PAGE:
The shortfall in Sri Lankan Orthodox production partially helped in filling the gap with Indian Orthodox production.
India’s tea exports in value terms may well surpass the target of $883 million in FY 23 with Iran and Saudi Arabia showing greater receptibility of Indian Orthodox Tea, according to commerce ministry projection. This comes in the wake of lower production of Sri Lankan Tea, which has dropped by 30 million kg till June this year compared to the production between January and June in 2021.
Citing the Sri Lanka Tea Board data, PK Bhattacharjee, secretary general, Tea Association of India (TAI) told FE that Sri Lanka which predominantly produces orthodox tea produced 132.92 million kg during January and June this year against 161.71 million kg during the same period last year. The gap in Sri Lankan Tea production has mainly helped India to tap the Iranian and Saudi Arabian markets in a larger way and Indian Orthodox tea exports to this region are expected to cross 55 million kg by the end of the fiscal. In the last fiscal, India exported 52.6 million kg to Iran and UAE markets.
There has been a surge in the prices of Indian teas for the quarter ending April 2022 and the ministry of commerce figures indicate 9% to 10% rise in the value of exports. But the traditional export markets like the European and Japanese markets have shown a declining trend and this could be due to appreciation of Indian rupee coupled with high inflation and recession witnessed all across Europe, Bhattacharjee said.
But sellers of packaged and fusion teas are of the opinion that there has not been much drop in consumption of tea in Europe and Japan but there has been a shift in consumption pattern post Covid. People in Europe have started taking tea as an immunity booster and so consumption there has shifted from loose orthodox tea to packaged and fusion teas mixed with herbs like Haldi, Tulsi, Ashwagandha and others, an industry expert said.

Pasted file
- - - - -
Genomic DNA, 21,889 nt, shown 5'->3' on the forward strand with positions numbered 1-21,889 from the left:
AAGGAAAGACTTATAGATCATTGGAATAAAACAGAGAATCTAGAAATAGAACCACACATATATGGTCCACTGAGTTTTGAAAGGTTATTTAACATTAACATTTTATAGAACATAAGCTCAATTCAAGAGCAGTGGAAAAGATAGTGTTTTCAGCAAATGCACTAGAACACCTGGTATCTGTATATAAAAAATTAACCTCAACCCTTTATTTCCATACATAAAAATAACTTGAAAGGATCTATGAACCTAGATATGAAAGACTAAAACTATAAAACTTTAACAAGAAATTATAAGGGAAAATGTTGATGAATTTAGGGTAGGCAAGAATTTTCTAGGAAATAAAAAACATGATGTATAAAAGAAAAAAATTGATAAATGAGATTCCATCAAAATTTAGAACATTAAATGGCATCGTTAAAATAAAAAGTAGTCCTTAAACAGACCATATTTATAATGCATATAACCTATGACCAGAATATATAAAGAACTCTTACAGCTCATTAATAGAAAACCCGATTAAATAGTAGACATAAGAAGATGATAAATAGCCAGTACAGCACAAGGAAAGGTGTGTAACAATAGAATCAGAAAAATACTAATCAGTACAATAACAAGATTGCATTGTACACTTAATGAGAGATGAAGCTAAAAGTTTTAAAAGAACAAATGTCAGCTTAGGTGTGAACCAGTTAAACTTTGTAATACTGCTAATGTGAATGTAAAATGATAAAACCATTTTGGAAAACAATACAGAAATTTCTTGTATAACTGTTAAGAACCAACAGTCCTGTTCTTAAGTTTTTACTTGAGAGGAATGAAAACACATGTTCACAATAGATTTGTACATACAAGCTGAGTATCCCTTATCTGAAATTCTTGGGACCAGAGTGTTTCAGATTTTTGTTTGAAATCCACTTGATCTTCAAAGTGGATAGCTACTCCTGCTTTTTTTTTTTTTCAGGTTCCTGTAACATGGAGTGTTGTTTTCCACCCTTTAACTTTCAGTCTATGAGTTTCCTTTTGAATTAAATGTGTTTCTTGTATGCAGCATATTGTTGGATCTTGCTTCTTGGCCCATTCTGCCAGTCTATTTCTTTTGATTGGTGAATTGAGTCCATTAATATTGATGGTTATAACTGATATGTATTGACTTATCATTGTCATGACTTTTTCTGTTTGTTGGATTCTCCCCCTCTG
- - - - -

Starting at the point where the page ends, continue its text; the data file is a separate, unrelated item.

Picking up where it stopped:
Azam Monem, director, Mcloed Russell’s said that packaged tea has been existing in Europe and Japan and the younger generation always preferred packaged and flavoured tea than black tea. So packaged tea has not gained any market share taking away the market of Orthodox tea in the traditional European and Japanese markets. Besides there was ageing population all across Europe that preferred moving away from packaged and flavoured tea to Orthodox black tea. But the factor that played havoc for the Indian tea in the European and Japanese markets were the recessionary pressure and high inflation, which prompted many a tea consumer to look for cheaper options supplied from Africa. Appreciation of Indian rupee didn’t factor much as trading was done in dollars and dollar against rupee more or less remained stable, Monem said.
The shortfall in Sri Lankan Orthodox production partially helped in filling the gap with Indian Orthodox production. “If the gap is of 40 million kg, India would be able to cover it by 20 million kg,” Monem said. India roughly produces around 100-120 million kg of Orthodox tea, while Sri Lanka produces around 300 million kg of tea, 90% of which is Orthodox.
Nevertheless, total tea exports from India in FY 23, as estimated by the commerce ministry are expected to cross 225 million kg against 200.79 million kg exported in FY 22.